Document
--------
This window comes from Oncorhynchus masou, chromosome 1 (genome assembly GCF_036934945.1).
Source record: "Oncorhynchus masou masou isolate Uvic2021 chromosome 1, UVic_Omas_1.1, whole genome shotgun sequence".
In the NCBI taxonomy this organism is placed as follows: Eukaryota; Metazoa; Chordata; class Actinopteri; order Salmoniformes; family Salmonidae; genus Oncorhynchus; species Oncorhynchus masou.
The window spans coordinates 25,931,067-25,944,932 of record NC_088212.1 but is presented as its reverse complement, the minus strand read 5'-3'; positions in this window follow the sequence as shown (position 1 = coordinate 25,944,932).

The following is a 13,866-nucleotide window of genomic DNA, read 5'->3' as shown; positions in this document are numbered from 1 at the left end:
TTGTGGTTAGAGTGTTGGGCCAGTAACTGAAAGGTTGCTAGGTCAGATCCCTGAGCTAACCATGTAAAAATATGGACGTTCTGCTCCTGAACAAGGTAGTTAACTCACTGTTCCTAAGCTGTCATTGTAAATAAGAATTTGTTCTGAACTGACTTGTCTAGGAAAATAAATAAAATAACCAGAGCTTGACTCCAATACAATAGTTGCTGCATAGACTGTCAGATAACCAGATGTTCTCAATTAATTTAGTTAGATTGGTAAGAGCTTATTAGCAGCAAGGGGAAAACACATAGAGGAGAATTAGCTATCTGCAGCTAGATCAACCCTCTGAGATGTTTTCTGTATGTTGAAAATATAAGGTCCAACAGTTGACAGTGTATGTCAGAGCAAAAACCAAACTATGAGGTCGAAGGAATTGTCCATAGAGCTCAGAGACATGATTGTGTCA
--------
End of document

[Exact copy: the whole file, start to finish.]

This window comes from Oncorhynchus masou, chromosome 1 (genome assembly GCF_036934945.1).
Source record: "Oncorhynchus masou masou isolate Uvic2021 chromosome 1, UVic_Omas_1.1, whole genome shotgun sequence".
In the NCBI taxonomy this organism is placed as follows: Eukaryota; Metazoa; Chordata; class Actinopteri; order Salmoniformes; family Salmonidae; genus Oncorhynchus; species Oncorhynchus masou.
The window spans coordinates 25,931,067-25,944,932 of record NC_088212.1 but is presented as its reverse complement, the minus strand read 5'-3'; positions in this window follow the sequence as shown (position 1 = coordinate 25,944,932).

The following is a 13,866-nucleotide window of genomic DNA, read 5'->3' as shown; positions in this document are numbered from 1 at the left end:
TTGTGGTTAGAGTGTTGGGCCAGTAACTGAAAGGTTGCTAGGTCAGATCCCTGAGCTAACCATGTAAAAATATGGACGTTCTGCTCCTGAACAAGGTAGTTAACTCACTGTTCCTAAGCTGTCATTGTAAATAAGAATTTGTTCTGAACTGACTTGTCTAGGAAAATAAATAAAATAACCAGAGCTTGACTCCAATACAATAGTTGCTGCATAGACTGTCAGATAACCAGATGTTCTCAATTAATTTAGTTAGATTGGTAAGAGCTTATTAGCAGCAAGGGGAAAACACATAGAGGAGAATTAGCTATCTGCAGCTAGATCAACCCTCTGAGATGTTTTCTGTATGTTGAAAATATAAGGTCCAACAGTTGACAGTGTATGTCAGAGCAAAAACCAAACTATGAGGTCGAAGGAATTGTCCATAGAGCTCAGAGACATGATTGTGTCA